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ASEAN members unite to fight crisis

SOUTHEAST Asian leaders said yesterday they backed stimulus plans, opposed protectionism and would coordinate policies to confront a deepening global financial crisis battering their economies.

The 10 leaders of the Association of Southeast Asian Nations did not spell out any specific actions the group would take in a chairman's statement issued after their summit in the Thai seaside resort of Hua Hin.

They said they endorsed expansionary policies, including fiscal stimulus plans, monetary easing, access to credit and trade financing, and measures to stimulate domestic demand.

Export-dependent Asian economic growth is slowing rapidly as consumers stop spending.

In Southeast Asia, Singapore is in recession and economists say Malaysia and Thailand are on the brink while Indonesia is having its slowest growth in more than two years.

Many Asian countries have announced stimulus plans in a bid to stem the economic damage but exports will not stage a major recovery until consumers in the West start spending again.

The leaders also agreed to stand firm against protectionism and refrain from introducing or raising new trade barriers and called for "bold and urgent reform" of the international financial system, the statement said.

ASEAN has begun, with this summit, implementing a road map that will turn what used to be a consensus-based group long derided as a talk shop into a single economic community of 570 million people with a combined GDP of US$2 trillion in six years.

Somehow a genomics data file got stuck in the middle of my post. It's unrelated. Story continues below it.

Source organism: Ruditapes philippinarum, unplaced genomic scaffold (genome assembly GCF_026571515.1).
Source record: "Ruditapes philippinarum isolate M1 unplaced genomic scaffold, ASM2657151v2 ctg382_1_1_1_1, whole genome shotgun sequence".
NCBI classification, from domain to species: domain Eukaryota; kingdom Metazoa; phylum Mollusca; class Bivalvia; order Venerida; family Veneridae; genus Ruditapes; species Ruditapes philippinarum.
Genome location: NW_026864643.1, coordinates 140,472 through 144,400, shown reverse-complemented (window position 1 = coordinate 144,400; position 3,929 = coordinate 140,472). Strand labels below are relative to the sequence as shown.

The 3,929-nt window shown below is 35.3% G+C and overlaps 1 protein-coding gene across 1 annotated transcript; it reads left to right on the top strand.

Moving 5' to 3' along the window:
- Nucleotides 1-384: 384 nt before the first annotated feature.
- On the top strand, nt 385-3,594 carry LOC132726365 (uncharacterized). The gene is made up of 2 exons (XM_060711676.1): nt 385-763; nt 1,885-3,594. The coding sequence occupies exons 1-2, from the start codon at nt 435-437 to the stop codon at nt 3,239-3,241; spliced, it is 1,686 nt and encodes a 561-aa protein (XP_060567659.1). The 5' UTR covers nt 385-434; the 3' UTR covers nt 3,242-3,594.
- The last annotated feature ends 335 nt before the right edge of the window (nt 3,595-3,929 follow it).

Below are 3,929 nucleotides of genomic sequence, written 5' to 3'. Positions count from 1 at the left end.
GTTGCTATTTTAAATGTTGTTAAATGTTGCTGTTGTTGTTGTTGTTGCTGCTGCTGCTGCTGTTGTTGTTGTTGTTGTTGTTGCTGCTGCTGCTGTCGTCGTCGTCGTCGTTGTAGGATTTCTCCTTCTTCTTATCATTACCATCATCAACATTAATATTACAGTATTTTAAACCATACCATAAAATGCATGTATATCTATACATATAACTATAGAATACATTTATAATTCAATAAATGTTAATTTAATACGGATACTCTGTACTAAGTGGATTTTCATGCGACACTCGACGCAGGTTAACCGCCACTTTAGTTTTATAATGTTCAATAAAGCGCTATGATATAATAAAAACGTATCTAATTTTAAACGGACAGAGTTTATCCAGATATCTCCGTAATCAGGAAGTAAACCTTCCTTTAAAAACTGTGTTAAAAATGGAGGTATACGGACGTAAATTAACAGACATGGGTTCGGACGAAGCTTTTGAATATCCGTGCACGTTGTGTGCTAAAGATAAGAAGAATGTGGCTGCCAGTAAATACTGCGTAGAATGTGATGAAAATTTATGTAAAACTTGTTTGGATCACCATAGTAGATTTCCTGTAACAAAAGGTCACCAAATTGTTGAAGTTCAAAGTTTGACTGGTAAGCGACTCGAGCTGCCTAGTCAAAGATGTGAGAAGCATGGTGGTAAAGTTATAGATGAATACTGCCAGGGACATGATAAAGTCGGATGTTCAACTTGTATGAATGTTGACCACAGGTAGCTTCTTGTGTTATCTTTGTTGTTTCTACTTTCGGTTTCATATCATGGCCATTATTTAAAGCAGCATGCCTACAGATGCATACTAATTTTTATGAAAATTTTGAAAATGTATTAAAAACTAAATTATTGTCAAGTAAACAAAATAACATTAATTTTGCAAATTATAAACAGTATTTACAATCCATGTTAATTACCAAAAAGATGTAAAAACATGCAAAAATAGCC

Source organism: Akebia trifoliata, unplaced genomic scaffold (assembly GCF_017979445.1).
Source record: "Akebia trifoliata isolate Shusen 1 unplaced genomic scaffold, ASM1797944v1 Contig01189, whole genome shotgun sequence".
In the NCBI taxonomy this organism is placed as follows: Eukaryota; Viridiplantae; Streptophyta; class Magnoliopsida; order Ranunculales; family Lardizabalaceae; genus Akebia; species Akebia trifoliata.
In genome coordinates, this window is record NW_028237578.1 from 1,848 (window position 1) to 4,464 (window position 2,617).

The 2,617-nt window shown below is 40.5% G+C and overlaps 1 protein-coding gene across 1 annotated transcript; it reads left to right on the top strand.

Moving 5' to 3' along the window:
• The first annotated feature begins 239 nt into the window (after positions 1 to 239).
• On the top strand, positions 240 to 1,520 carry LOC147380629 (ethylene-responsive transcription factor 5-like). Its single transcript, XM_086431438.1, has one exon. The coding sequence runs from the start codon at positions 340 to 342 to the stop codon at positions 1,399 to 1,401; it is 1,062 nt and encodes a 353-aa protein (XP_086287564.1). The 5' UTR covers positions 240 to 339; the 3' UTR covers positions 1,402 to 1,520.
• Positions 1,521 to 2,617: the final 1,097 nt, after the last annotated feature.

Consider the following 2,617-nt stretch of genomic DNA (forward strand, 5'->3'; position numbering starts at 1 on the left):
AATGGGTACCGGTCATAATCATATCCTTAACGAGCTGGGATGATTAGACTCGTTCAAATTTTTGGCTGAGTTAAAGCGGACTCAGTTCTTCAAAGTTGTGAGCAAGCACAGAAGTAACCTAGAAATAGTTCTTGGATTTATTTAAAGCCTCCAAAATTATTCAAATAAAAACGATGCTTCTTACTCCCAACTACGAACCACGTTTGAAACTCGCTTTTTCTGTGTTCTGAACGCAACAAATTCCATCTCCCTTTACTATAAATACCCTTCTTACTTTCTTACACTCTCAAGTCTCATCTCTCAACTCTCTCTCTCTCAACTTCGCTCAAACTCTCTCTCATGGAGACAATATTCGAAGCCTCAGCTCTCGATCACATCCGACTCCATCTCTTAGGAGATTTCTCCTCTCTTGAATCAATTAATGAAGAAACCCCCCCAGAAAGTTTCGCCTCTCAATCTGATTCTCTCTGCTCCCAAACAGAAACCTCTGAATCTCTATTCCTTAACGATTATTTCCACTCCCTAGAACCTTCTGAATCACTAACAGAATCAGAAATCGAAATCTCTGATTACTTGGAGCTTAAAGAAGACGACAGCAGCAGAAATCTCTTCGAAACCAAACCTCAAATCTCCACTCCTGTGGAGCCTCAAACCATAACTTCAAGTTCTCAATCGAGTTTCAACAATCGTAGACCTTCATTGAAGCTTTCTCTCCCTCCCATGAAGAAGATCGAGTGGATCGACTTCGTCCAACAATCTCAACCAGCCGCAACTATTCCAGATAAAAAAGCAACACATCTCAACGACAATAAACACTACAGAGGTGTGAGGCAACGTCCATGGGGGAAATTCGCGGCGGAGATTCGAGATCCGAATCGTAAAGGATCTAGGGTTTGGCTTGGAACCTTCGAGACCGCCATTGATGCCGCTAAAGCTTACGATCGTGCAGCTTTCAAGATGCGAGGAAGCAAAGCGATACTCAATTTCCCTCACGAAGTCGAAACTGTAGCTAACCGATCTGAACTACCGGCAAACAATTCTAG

Economic ministers last week agreed to reduce trade barriers and open up some service industries. The most tangible outcome of the meetings was the signing of a free trade agreement between ASEAN, New Zealand and Australia that could eventually add US$48 billion to economies in the region.

In the run-up to the meeting ASEAN along with China, South Korea and Japan agreed to enlarge their pool of foreign reserves to US$120 billion to defend their currencies from the fallout of the financial crisis.

ASEAN leaders may have made a stand against protectionism but they have defended their own buy-local campaigns, saying those are similar to the "Buy American" clause in the US$787 billion US stimulus package.

The summit also held talks with civil society groups, part of its drive toward creating an integrated socio-cultural community, but Cambodia and Myanmar refused to recognize the groups representing their countries.

Activist groups said the incident showed ASEAN was still succumbing to its tradition of non-interference in each member's affairs and taking decisions by consensus.

The leaders also agreed on the shape of a human rights body. But it will not have the power to punish violators, said ASEAN Secretary-General Surin Pitsuwan.


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